Skip to main content Skip to secondary navigation

Why Econ?

Main content start

Economics seeks to understand choices and their consequences. Why save rather than spend? Why put certain products on sale and charge top dollar for another? Why purchase instead of rent? Researchers and students at the Stanford Institute for Economic Policy Research (SIEPR) choose to examine the world and make an impact through the prism of economics. In this ongoing series, we’ve asked them one question: Why econ?

  • For Kwabena Donkor, driving a New York City taxi while studying economics in college was grueling. He’d wake up before 3 a.m. on Sundays to stand in line to lease a cab, then work a 24-hour shift straight.
  • On the first day of class for an economics seminar on measuring government performance through data, a presentation slide described the course using the plural, “governments.”
  • In 2005, when Shaquille O’Neal was in the NBA limelight, a young Arjun Ramani would bring in box scores for his first-grade show-and-tell to demonstrate how another Miami Heat player, up-and-comer Dwyane Wade, was also worthy of fandom.
  • It takes a particular kind of economist to boast expertise “in doing nothing” — and to land on late-night TV because of it.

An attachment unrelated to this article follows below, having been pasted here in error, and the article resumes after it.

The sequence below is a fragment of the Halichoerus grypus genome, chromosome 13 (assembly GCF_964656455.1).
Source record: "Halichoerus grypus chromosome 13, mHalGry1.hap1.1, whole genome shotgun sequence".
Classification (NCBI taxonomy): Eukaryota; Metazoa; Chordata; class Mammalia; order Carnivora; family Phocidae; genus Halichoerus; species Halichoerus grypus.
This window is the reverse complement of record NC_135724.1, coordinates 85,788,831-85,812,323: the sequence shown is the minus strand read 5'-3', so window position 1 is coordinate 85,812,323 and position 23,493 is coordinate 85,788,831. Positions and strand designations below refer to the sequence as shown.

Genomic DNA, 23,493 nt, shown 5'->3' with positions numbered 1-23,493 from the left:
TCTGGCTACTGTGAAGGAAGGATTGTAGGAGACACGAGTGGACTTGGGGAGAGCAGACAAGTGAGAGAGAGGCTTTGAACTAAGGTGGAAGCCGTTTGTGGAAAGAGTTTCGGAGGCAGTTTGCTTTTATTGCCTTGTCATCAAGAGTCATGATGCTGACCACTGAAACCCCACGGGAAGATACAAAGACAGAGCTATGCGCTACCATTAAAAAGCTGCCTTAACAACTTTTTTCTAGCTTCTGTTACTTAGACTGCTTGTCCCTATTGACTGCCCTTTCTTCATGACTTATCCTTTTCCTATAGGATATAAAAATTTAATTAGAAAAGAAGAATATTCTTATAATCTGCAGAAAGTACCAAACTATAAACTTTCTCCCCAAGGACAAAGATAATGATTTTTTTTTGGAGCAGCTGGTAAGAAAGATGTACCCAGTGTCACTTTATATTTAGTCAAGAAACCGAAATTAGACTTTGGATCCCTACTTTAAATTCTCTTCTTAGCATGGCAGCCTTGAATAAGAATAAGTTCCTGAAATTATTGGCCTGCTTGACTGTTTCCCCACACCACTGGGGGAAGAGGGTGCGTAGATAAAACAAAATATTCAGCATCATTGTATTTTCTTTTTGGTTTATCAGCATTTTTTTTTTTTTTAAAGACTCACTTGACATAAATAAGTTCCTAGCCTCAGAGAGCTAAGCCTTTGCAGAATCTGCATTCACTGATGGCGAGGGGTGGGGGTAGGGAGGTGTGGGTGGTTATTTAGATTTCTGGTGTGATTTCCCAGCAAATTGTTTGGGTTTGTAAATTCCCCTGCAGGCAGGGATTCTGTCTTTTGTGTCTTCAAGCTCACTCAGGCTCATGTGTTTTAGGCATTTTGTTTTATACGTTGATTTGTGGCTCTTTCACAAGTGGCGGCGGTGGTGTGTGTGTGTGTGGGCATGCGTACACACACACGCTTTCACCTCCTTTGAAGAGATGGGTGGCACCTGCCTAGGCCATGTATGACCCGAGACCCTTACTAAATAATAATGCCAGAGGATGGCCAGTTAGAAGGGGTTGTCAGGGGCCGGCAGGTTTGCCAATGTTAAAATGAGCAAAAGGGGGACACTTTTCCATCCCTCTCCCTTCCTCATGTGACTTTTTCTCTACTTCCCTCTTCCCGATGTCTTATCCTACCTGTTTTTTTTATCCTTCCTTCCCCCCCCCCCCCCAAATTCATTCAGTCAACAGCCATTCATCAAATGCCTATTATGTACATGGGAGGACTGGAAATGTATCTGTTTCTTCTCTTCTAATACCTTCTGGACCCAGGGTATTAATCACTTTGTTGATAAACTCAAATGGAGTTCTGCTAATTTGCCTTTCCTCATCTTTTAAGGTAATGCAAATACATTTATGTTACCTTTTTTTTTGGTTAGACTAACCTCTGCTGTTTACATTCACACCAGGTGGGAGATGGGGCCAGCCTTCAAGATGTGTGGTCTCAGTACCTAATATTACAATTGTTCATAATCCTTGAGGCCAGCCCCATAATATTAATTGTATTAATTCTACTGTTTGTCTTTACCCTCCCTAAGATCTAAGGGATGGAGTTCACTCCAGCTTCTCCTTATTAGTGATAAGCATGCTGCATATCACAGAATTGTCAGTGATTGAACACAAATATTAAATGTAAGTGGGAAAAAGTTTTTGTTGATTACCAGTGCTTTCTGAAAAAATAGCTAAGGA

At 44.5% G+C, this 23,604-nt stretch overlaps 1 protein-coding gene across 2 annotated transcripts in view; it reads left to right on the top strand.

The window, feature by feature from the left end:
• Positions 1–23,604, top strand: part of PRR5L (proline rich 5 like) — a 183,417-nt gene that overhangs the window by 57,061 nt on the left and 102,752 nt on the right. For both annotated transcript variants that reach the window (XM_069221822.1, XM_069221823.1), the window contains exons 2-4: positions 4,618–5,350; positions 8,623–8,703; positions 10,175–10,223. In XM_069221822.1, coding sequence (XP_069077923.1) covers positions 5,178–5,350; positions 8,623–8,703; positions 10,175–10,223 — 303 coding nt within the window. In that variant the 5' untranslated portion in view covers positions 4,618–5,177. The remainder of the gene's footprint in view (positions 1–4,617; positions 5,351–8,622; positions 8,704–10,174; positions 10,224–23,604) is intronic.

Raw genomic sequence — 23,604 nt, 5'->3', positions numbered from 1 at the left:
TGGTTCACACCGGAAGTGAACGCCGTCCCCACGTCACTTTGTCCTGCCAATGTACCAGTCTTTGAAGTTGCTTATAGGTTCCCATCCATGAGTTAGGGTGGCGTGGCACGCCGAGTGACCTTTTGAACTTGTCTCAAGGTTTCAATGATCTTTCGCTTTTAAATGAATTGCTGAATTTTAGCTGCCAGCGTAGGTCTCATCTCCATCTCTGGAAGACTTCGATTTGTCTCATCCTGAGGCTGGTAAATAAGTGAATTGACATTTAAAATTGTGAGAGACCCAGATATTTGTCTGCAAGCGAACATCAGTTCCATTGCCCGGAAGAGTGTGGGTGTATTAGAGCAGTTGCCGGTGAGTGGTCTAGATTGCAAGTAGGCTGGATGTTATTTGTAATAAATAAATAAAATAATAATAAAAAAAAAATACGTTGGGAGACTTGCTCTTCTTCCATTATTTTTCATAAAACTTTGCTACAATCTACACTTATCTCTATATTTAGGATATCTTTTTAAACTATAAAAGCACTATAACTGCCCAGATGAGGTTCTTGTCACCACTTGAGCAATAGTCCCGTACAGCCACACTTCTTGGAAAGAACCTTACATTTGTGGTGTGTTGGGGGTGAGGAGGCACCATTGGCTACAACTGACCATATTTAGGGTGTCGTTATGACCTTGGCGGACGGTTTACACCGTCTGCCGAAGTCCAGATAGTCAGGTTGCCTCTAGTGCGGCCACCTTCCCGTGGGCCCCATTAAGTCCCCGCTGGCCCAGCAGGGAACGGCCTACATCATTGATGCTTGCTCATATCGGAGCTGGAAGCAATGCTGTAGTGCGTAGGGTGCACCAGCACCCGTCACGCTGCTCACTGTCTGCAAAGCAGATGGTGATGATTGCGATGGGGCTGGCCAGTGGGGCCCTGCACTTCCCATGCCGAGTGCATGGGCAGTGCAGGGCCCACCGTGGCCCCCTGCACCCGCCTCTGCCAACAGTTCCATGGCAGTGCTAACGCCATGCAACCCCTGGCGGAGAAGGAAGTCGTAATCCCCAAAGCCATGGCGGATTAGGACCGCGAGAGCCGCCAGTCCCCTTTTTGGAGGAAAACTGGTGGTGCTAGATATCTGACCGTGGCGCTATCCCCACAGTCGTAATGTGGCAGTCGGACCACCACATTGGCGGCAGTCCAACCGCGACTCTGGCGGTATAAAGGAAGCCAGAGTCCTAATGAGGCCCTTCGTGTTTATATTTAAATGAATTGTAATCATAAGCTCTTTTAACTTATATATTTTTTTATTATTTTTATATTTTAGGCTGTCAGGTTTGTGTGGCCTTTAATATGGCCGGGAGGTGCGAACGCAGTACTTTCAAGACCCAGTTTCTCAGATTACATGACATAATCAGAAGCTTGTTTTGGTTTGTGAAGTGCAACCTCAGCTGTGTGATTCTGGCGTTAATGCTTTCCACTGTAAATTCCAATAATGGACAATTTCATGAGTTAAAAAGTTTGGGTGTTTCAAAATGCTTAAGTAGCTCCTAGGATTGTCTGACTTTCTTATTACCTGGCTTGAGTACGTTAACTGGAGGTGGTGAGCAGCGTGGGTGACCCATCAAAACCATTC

• Levi Boxell grew up wanting to be an engineer or a computer scientist. But his career path took a turn toward economics during his senior year in high school when perspectives of poverty and the role of economics research began to swirl together.
  • Heidi Williams started thinking like an economist as an undergraduate student. But it wasn’t an econ course that inspired her. It was a discussion in biology class about the developing world’s struggle with malaria.
  • Being a doctor and caring for patients, one-by-one, is a rewarding career. But what if your profession can improve the lives of many people, all at once?
  • Bessie Zhang’s eyes light up when she talks about currency swaps and financial instruments.
  • Valerie Scimeca’s first lesson about an economy came in the third grade.
  • Nina Buchmann’s interest in global economic inequality and its relationship to gender took root early.
  • A lot in life ties to family.
  • When Aava Farhadi took AP microeconomics in high school, it was, admittedly, not love at first sight. At the time, her sights were stuck on pre-med.